How to Choose the Best Work Setup for Your Firm

If there’s anything the pandemic has forced us to realize, it’s how well we can rise to any occasion. Businesses have quickly adapted and those who never considered remote work before have started to understand its benefits. As life begins to return to normal, many new and existing business owners are considering whether it's worth opening an office or going back to the office at all.

If you’ve been thinking about going independent and launching your own firm, you’ll need to choose the setup of your new working environment—one that’s ideal for you, your team, and your clients.

Before making any decisions, be sure to work with your firm partner’s compliance team or a securities attorney about your preferred arrangement. While regulations were initially designed with the expectation that employees would be in an office, the Securities and Exchange Commission (SEC) and Financial Industry Regulatory Authority (FINRA) have recently adapted to allow for more remote work setups.

Here, we look at the pros and cons of a traditional in-office setting, a remote-only work environment, and a hybrid model that allows for both.

In-Office: The Traditional Approach

The pros:

  • Shared devices and supplies. A central location allows employees to share necessary equipment, such as printers, copiers, and office supplies.
  • Secure document filing. While you may still want to keep copies of important data within cloud storage, having a secure, in-office area for hard copy files may come in handy during power outages or other emergencies.
  • Easier collaboration. People are social by nature, and interactions can become richer in person. A shared space fosters informal conversations, which may lead to significant business discoveries or breakthroughs. When interacting with clients, body language and unspoken cues are part of deciphering mood and disposition. Interpersonal strengths that enable you to attract new business and maintain loyal clients are better exhibited when people are sitting in front of you.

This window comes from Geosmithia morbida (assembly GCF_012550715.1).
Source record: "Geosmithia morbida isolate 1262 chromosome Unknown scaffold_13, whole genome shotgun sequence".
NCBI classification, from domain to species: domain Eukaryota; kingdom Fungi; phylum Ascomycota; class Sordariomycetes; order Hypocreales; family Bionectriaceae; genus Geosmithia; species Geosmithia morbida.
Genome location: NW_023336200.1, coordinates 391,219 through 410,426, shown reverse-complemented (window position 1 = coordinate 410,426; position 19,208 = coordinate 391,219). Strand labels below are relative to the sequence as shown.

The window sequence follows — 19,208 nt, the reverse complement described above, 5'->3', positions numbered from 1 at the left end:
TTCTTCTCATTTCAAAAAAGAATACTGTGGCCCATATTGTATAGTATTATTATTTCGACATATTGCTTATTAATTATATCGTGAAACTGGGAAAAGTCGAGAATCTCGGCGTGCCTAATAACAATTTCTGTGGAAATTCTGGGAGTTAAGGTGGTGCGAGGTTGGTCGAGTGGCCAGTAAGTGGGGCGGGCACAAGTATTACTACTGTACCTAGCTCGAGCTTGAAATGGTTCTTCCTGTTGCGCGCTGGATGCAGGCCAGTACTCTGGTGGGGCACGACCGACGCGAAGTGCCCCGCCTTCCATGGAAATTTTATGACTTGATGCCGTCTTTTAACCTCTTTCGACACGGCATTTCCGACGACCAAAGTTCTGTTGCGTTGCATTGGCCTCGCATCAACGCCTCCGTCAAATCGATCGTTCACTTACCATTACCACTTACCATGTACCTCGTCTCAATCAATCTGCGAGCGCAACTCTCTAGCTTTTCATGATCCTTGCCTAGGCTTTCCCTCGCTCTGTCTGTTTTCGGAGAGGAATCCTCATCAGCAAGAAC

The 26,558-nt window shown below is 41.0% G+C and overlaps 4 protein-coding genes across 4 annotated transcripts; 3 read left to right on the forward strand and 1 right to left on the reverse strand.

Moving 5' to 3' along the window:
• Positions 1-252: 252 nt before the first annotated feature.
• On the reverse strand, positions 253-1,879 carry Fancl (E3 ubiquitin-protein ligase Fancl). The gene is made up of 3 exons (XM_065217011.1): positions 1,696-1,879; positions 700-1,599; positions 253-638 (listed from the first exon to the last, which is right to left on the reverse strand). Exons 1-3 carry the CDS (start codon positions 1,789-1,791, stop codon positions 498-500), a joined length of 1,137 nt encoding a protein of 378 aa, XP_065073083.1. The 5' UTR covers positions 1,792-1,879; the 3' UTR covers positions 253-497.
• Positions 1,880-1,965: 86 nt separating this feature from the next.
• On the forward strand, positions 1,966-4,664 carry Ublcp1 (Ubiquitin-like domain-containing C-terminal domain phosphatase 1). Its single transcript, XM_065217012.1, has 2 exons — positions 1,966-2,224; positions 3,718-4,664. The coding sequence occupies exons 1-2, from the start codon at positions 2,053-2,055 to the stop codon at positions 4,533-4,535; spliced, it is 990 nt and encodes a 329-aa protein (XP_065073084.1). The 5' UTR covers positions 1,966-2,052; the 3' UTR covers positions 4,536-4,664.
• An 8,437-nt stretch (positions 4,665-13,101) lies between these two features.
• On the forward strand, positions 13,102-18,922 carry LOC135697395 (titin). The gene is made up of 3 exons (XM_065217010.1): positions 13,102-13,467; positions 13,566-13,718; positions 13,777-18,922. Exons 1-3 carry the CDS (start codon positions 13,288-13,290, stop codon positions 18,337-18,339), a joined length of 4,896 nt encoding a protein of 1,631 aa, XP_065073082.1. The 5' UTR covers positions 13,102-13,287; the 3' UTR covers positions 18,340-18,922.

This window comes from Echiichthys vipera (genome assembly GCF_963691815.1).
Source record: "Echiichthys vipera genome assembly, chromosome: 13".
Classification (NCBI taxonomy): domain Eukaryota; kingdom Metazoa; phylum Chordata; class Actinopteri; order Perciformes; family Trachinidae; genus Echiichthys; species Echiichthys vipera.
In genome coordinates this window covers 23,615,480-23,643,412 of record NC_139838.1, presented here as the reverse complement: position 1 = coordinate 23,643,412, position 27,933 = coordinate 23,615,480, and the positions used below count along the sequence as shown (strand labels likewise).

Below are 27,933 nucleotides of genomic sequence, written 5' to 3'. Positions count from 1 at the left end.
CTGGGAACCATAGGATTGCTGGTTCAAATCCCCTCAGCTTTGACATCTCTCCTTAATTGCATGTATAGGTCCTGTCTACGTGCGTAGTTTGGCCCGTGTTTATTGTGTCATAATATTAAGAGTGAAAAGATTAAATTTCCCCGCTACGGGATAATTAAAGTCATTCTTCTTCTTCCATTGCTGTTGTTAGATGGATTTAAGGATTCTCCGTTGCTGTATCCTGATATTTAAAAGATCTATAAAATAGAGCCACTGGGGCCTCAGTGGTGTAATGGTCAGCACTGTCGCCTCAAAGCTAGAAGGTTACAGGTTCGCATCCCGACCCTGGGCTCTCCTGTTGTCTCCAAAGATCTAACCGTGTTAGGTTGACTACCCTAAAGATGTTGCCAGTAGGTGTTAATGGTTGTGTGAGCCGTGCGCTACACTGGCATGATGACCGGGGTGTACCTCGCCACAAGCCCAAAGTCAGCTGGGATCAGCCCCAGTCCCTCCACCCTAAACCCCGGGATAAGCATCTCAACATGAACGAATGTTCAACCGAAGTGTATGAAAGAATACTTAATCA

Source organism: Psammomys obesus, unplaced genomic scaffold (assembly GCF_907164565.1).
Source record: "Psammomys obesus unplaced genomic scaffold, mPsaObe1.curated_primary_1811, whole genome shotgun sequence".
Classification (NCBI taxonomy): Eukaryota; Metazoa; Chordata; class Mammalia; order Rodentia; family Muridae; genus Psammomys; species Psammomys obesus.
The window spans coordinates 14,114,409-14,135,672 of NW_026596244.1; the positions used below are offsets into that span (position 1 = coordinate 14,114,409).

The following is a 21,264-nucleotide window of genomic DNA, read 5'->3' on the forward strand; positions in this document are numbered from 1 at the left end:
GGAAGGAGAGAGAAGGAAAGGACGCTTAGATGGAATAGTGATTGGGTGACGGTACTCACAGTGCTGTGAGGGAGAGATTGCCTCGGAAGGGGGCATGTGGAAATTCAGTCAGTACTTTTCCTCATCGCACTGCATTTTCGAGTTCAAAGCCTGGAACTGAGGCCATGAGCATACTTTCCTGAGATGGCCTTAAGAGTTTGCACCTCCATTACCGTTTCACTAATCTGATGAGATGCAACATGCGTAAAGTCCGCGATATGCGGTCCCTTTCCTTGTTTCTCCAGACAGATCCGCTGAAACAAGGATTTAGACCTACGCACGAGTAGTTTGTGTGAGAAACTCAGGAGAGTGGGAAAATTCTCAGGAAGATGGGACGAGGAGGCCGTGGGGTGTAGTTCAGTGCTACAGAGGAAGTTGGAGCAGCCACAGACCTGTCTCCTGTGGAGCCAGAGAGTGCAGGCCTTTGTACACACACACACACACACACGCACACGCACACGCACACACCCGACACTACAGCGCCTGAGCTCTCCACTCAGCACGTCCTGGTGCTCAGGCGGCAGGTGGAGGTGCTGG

• More accessibility to your team. It’s easy to notice how your employees are doing when you’re in the same building with them. You can see who is overloaded and catch tension that might arise between team members so you can address issues before they become conflicts.

Rallying the troops is also easier when you have impromptu moments to praise a job well done. Small actions that foster camaraderie, like sharing snacks or offering small tokens of appreciation, work better when people are physically together, too.

Most importantly, the model you set for how people are treated and the respect given to each client, prospect, and team member is powerful when others witness it firsthand.

The cons:

  • More overhead costs. Opening an office comes with the major expenses of rent and utilities. The need for office furniture and cubicles will also create start-up costs you wouldn’t have if you began your new practice from a home office.
  • Commutes that deplete employee time and energy. Starting the day with the frustration of contending traffic may not be a recipe for success for you or your employees. Commuting time can take away from hours that your team could otherwise spend on productive work or relaxing and recharging.